Another issue for gold is that the Federal Reserve meets in June and is widely expected to boost interest rates at that meeting, which would likely be a negative for gold. Over the past several years, gold has often declined heading into Fed meetings when investors widely expected a rate increase. Recently gold’s hedging capabilities have disappointed.
“Even during equity market sell-offs, gold has been a less reliable hedge. For example, during the May 29th sell-off on the back of turmoil in the Italian bond market stocks got pounded; gold was flat,” according to BlackRock.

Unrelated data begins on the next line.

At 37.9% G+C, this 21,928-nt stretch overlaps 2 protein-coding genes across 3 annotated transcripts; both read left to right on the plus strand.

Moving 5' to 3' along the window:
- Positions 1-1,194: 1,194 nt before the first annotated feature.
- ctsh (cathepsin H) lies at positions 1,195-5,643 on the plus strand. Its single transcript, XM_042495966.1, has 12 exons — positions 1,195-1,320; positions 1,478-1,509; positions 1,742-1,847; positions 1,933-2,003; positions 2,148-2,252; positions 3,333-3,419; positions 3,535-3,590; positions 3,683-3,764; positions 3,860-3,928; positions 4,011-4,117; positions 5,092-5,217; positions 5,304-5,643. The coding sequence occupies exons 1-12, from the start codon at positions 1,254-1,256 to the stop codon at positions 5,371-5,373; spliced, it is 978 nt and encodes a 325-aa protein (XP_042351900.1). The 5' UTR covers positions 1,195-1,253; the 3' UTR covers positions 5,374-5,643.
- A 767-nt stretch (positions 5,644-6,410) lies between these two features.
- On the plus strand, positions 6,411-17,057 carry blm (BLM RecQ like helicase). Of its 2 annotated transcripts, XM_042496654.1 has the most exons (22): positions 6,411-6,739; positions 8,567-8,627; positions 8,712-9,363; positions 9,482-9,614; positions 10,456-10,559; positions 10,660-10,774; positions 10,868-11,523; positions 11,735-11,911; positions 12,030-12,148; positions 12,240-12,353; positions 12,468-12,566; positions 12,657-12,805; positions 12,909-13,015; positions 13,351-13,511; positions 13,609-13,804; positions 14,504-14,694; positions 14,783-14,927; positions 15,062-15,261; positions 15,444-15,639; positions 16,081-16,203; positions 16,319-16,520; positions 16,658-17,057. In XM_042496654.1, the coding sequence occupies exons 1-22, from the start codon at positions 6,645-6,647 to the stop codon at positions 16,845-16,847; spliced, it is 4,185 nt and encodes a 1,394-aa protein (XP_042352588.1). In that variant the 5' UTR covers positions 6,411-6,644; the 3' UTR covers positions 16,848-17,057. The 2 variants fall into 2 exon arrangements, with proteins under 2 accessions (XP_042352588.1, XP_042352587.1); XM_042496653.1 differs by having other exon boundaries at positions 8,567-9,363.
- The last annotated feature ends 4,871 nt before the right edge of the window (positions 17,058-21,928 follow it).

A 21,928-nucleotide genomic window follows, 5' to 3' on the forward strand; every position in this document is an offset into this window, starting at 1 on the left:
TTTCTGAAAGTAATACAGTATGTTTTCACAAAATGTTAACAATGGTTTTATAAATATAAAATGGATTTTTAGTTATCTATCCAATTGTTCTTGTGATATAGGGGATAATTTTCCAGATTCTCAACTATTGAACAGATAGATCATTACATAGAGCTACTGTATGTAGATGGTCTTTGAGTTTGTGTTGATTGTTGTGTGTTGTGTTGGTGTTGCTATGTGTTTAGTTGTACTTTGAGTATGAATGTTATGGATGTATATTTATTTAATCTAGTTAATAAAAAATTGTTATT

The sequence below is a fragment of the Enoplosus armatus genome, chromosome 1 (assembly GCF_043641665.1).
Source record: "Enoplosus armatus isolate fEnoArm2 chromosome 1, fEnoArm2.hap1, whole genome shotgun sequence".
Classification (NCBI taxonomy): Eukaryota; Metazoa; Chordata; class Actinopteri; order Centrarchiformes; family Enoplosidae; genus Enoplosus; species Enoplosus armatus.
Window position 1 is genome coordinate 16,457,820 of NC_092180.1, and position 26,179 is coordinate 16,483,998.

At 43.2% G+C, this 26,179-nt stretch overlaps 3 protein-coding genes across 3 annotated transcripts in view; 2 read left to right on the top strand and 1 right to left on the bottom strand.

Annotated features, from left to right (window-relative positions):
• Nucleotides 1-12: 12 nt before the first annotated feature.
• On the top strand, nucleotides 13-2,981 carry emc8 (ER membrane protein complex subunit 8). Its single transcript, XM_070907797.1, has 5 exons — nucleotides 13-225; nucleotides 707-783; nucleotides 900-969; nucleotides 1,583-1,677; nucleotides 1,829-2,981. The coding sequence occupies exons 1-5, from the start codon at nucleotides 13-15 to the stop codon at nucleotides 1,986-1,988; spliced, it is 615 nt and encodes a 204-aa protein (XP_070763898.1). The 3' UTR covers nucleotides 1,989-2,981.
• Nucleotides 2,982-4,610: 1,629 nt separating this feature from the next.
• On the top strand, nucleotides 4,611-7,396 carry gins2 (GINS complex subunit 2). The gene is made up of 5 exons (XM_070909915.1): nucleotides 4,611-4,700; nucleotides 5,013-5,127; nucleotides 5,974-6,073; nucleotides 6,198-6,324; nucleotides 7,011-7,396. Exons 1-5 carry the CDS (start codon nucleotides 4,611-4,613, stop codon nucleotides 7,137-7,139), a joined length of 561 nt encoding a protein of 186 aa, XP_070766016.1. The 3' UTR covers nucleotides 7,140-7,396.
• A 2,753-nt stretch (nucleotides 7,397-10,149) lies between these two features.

Dollar Dilemma for Gold
The strengthening U.S. economy is translating to a stronger dollar, which is often a problem for gold. Gold, like other commodities, is denominated in dollars, meaning it has an inverse relationship to the U.S. currency.
“In particular, the stronger dollar has been a headwind for gold. While the dollar declined in December and January, its recent strength has removed one of the key props for the yellow metal,” said BlackRock.
Some gold market observers believe the yellow can firm up and trend higher next year as the dollar retreats. At least one gold bull believes bullion could return to $1,400 for the first time since 2013.